U.S. health & manufacturing
Anyone you know think that the USA doesn’t make anything anymore? U.S. industrial output is about equal to the combined total industrial outputs of the second and third place countries (Japan and China, respectively), according to “The Economist Pocket World in Figures 2009 Edition.” U.
Anyone you know think that the USA doesn’t make anything anymore? U.S. industrial output is about equal to the combined total industrial outputs of the second and third place countries (Japan and China, respectively), according to “The Economist Pocket World in Figures 2009 Edition.”
U.S. manufacturing seems to get a lot of what it doesn’t deserve and not enough of what it needs. Beyond changing perceptions, we need to: 1) Improve U.S. business conditions for manufacturers so they can continue to invest in people, processes, and technologies and augment U.S. productivity; 2) Remind policymakers that manufacturing DOES matter because we manufacture more than anyone else, and manufacturing is good for the economy; and 3) Support U.S. manufacturers with business when it makes sense (taking into account more than just price). Four Rockwell Automation executives seem to agree. Here’s how they see it.
“It’s ludicrous what some people think about U.S. manufacturing,” says Steve Eisenbrown, senior vice president. General media and the public don’t know how “we’re driving optimization and productivity,” he said. “The next round of optimization will focus on safety and sustainability, not just on the OEE [overall equipment effectiveness] of a machine. That’s how we’ll continue to differentiate ourselves.”
Joseph A. Kann, vice president, global business development, says, “The U.S. continues to be leading practitioners of highly automated industry.” Because of the economic advantages manufacturing brings, Kann says there’s a 1.3 to 1 multiplier of additional economic benefit to supporting service industries on top of manufacturing output. As manufacturers become more successful, that will increase. A plant-wide integrated architecture allows greater flexibility and ability to upgrade features more frequently, he says.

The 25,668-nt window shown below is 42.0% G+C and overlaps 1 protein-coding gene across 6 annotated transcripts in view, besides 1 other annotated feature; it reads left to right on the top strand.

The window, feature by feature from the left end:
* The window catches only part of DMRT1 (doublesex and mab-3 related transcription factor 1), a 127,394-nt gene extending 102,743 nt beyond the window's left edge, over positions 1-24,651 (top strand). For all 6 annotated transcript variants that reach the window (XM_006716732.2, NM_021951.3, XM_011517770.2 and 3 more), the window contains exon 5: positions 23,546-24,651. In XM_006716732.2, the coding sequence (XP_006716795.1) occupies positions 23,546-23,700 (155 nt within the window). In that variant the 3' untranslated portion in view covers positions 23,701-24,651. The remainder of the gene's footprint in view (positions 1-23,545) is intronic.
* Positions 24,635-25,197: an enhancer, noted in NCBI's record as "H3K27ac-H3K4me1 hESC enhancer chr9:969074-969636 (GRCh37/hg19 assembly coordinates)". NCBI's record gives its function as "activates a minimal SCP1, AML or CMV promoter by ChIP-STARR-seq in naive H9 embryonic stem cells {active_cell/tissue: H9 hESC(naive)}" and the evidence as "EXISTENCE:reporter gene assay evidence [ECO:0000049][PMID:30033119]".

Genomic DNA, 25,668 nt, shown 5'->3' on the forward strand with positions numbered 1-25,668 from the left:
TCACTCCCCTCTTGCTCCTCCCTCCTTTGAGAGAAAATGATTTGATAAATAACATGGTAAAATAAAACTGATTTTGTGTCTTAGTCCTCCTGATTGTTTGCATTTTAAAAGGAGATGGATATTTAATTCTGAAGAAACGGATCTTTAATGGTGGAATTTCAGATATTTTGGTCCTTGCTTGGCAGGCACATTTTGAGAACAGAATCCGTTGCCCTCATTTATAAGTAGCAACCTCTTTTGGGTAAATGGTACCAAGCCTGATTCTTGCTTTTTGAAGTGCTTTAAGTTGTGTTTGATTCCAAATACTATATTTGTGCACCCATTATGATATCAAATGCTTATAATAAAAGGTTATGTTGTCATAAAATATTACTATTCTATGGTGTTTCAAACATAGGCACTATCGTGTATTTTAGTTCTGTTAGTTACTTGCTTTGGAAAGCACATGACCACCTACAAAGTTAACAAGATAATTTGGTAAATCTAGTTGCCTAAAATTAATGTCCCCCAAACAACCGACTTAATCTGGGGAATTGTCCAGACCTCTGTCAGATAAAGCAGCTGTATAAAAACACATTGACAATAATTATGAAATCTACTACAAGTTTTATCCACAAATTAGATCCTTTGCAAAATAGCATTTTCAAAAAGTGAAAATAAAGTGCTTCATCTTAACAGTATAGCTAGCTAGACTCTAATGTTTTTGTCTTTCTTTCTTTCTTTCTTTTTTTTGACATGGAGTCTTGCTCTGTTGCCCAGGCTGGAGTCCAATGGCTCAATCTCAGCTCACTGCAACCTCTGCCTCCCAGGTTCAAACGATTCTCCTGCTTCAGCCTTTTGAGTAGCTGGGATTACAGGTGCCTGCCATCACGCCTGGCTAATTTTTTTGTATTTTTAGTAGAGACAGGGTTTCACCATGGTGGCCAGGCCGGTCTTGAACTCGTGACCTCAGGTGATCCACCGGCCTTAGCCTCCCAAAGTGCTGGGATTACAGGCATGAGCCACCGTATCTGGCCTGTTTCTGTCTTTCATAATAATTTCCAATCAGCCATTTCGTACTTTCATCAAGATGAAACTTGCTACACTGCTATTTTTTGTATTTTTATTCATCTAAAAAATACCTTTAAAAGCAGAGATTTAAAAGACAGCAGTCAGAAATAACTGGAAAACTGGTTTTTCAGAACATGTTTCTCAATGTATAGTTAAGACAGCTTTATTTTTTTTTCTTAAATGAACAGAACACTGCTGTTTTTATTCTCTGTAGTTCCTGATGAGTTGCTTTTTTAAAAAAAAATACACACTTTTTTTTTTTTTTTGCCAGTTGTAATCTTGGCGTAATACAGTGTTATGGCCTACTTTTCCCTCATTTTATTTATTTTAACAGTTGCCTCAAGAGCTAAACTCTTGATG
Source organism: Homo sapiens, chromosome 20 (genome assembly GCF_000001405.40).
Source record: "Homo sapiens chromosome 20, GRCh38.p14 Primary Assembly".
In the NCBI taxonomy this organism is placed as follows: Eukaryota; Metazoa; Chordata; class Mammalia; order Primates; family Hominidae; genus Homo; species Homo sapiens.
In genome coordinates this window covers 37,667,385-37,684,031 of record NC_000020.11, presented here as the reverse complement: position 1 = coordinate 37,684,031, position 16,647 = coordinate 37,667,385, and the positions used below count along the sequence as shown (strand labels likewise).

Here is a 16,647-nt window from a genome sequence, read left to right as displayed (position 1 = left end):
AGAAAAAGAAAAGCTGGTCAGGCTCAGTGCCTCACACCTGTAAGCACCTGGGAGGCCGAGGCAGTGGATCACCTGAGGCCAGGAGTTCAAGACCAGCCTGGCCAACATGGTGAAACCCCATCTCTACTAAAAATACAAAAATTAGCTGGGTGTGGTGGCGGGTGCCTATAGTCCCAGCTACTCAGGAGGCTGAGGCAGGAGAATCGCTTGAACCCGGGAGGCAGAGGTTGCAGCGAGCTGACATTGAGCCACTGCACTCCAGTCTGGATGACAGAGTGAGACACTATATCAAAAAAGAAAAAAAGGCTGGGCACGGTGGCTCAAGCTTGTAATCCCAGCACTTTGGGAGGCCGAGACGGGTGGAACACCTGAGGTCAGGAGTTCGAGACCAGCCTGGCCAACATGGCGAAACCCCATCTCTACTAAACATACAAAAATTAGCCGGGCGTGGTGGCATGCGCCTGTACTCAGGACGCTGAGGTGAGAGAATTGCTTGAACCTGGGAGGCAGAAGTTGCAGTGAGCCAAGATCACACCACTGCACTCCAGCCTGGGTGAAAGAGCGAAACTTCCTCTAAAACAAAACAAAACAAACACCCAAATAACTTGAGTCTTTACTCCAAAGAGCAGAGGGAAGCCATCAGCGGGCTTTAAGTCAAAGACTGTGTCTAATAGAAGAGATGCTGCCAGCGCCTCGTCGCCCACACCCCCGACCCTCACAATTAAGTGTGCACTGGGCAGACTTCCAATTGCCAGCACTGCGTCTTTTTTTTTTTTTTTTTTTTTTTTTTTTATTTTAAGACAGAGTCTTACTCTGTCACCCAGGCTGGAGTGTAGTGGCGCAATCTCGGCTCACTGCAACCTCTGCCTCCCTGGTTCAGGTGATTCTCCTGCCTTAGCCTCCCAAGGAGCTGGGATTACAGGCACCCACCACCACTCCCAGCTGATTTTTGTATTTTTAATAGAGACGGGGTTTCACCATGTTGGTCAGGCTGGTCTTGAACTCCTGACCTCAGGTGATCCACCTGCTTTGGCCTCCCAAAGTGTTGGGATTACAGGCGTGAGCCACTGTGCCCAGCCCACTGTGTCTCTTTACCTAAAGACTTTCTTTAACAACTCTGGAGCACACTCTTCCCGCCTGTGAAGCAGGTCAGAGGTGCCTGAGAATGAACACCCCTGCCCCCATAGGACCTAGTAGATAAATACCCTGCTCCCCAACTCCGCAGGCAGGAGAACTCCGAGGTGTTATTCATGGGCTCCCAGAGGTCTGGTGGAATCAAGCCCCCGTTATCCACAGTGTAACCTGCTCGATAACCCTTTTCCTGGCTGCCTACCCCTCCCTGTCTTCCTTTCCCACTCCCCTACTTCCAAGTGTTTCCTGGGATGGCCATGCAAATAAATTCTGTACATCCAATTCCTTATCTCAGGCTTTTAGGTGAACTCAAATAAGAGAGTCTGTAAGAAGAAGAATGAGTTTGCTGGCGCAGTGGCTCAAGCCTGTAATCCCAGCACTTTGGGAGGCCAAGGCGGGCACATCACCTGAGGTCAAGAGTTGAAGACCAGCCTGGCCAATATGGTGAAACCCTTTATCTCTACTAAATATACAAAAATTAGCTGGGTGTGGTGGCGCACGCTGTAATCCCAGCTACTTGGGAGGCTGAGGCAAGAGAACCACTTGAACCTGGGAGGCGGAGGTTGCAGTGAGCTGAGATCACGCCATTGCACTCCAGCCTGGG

“Now that we have the ability to integrate sustainability, smart automation, and safety,” says Robert A. Ruff, senior vice president, control products and solutions, “we can drive manufacturing to even higher levels.” Doing so, by integrating controls with the enterprise layer, will get better products to market faster, he suggests.
And Keith Nosbusch, chairman and CEO, offers praise and encouragement: “Manufacturing is one of the few sectors that continued to increase productivity over the years. Manufacturing isn’t dumb, dirty, and declining; it’s one of the most high-technology, exciting careers out there.”
Invest time, talent, and dollars in smart manufacturing, so we can continue to lead.
Annual Salary Survey
After almost a decade of uncertainty, the confidence of plant floor managers is soaring. Even with a number of challenges and while implementing new technologies, there is a renewed sense of optimism among plant managers about their business and their future.
The respondents to the 2014 Plant Engineering Salary Survey come from throughout the U.S. and serve a variety of industries, but they are uniform in their optimism about manufacturing. This year’s survey found 79% consider manufacturing a secure career. That’s up from 75% in 2013 and significantly higher than the 63% figure when Plant Engineering first started asking that question a decade ago.